JohnD of @EchoesRadio asks “Is Forrest Fang one of the most original ambient artists around? The answer is yes. Find out why when we hear from his new album, SCENES FROM A GHOST TRAIN.”
Spanning sixteen solo albums over three decades, Forrest Fang’s electronic creations are a surrealist blend of processed ethnic instruments and minimalist, ambient soundscapes. Scenes from a Ghost Train combines these elements “into a fusion that resists the stereotype of the term,” KQED’s Ned Raggett writes. “Fang’s work creates an enveloping flow of rich sound and understated experimentation. It doesn’t sound like one specific style, nor a mix of them all at once — but something distinctly his own.”
Exposé Magazine adds, “The shimmering textures are created via walls of processed acoustic sounds with synthesizers supporting, with or without percussion, and then often the melody instruments emerge out of this fog, first subtly and then boldly, carrying each piece forward. At certain points the textures may subside and expose the melodic content to a greater degree as a way of achieving a more powerful dynamic. Melodies within the mist tend to be minimalist and somewhat cyclical in nature, garnering a strong and evident emotional content that is at once fresh, pervasive and dreamlike, much like a weightless walk through an limitless garden.”
Fang’s latest Projekt release, Scenes from a Ghost Train, finds its inspiration in the phantom train of urban folklore that appears and disappears without a trace. “For me,” Fang reflects, “the ghost train is a projection of the human imagination that merges fantastical ideas, thoughts and mental images with the physical environment to create its own alternate space, much like I what try to realize in my own music.”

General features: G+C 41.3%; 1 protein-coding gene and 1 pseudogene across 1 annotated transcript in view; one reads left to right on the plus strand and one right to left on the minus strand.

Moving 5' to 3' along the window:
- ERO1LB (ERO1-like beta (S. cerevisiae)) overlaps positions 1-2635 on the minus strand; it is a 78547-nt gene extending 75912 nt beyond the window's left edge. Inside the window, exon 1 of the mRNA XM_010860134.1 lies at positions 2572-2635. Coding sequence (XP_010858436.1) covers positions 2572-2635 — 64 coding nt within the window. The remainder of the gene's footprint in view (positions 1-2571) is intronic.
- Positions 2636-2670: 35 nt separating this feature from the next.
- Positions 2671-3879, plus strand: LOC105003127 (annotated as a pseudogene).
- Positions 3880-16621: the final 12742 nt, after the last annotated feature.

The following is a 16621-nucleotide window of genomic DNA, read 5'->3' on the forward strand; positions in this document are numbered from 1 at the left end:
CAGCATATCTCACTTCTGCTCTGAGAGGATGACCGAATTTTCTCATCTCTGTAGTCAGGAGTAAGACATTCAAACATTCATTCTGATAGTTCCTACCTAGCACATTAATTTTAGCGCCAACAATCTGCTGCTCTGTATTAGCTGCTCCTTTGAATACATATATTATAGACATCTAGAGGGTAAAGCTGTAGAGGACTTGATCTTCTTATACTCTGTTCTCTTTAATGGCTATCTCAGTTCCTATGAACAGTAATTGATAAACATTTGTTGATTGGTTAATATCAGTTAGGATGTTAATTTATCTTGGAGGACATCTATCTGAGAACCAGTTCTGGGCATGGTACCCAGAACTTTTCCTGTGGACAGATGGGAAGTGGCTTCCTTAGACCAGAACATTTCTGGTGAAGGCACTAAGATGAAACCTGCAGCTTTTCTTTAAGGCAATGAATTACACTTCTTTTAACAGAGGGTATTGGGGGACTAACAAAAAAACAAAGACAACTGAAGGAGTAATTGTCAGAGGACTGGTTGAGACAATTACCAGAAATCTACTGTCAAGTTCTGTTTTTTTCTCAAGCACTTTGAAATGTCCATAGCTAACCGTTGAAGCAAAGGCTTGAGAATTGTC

The album opens with a four-part eponymous suite. “Five-Mile Crater” begins with a percolating rhythm derived from the sound of a stalactite that is soon complemented by a celestial bed of warm choral tones and abstract sounds. The atmospheric “Koch’s Veil” follows, juxtaposing a contemplative piano with long, sustained string tones. The final two tracks of the suite, “A Meeting of Totems” and “The Pulse of the Stars”, reflect Fang’s distinctive and polyrhythmic ethno-ambient style and feature the woodwinds of Dave Newhouse of the well-known progressive band, The Muffins, as well as Fang’s expressive violin.
The mysterious resonating tones of “Nocturum” provide a brief ambient interlude before proceeding to “Freefall,” a gamelan-influenced piece featuring the processed sound of a Javanese metallophone, the saron. The peaceful and reflective drift of Fang’s ten-minute ambient piece “Enfolding” follows. The contemplative mood continues with “The Great Migration,” a piece of subtle power that builds gradually through layered and intertwined synthesizers, plucked strings and saron. The ghost train brings us back to earth with “Waning Crescent,” a vapor trail of electronic tones and the familiar sound of an electric piano.
The engulfing electronic elements and ethnic instruments paint a unique landscape for listeners to lose themselves in and explore. Scenes from a Ghost Train is a phantasmic world where thoughts and visions from interior and exterior worlds converge
Artwork by Marcel Caram, flickr page: